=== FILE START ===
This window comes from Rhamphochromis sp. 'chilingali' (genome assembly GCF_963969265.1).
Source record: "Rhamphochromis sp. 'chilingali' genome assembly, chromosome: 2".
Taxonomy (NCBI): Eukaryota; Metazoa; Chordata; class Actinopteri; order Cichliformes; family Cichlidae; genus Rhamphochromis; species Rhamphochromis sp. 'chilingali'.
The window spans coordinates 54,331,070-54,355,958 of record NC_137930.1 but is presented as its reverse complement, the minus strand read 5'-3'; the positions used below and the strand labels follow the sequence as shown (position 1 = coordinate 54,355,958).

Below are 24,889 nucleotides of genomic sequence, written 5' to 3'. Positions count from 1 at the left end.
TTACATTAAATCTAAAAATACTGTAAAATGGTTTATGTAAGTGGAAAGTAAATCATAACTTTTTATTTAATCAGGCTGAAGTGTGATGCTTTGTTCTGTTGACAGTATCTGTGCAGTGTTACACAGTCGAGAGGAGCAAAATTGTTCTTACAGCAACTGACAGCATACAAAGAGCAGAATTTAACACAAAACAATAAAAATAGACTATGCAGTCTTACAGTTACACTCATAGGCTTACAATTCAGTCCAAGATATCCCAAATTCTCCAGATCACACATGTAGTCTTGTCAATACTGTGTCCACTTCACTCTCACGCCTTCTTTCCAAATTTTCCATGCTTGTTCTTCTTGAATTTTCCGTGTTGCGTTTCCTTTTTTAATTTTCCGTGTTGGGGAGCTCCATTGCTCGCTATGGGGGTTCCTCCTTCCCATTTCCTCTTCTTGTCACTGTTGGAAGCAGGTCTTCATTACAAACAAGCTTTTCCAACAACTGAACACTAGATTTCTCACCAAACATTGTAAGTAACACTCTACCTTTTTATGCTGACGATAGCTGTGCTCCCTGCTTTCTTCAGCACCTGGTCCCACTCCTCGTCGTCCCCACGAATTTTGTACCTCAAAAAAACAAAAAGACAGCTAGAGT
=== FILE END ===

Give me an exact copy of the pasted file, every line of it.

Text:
This window comes from Rhamphochromis sp. 'chilingali' (genome assembly GCF_963969265.1).
Source record: "Rhamphochromis sp. 'chilingali' genome assembly, chromosome: 2".
Taxonomy (NCBI): Eukaryota; Metazoa; Chordata; class Actinopteri; order Cichliformes; family Cichlidae; genus Rhamphochromis; species Rhamphochromis sp. 'chilingali'.
The window spans coordinates 54,331,070-54,355,958 of record NC_137930.1 but is presented as its reverse complement, the minus strand read 5'-3'; the positions used below and the strand labels follow the sequence as shown (position 1 = coordinate 54,355,958).

Below are 24,889 nucleotides of genomic sequence, written 5' to 3'. Positions count from 1 at the left end.
TTACATTAAATCTAAAAATACTGTAAAATGGTTTATGTAAGTGGAAAGTAAATCATAACTTTTTATTTAATCAGGCTGAAGTGTGATGCTTTGTTCTGTTGACAGTATCTGTGCAGTGTTACACAGTCGAGAGGAGCAAAATTGTTCTTACAGCAACTGACAGCATACAAAGAGCAGAATTTAACACAAAACAATAAAAATAGACTATGCAGTCTTACAGTTACACTCATAGGCTTACAATTCAGTCCAAGATATCCCAAATTCTCCAGATCACACATGTAGTCTTGTCAATACTGTGTCCACTTCACTCTCACGCCTTCTTTCCAAATTTTCCATGCTTGTTCTTCTTGAATTTTCCGTGTTGCGTTTCCTTTTTTAATTTTCCGTGTTGGGGAGCTCCATTGCTCGCTATGGGGGTTCCTCCTTCCCATTTCCTCTTCTTGTCACTGTTGGAAGCAGGTCTTCATTACAAACAAGCTTTTCCAACAACTGAACACTAGATTTCTCACCAAACATTGTAAGTAACACTCTACCTTTTTATGCTGACGATAGCTGTGCTCCCTGCTTTCTTCAGCACCTGGTCCCACTCCTCGTCGTCCCCACGAATTTTGTACCTCAAAAAAACAAAAAGACAGCTAGAGT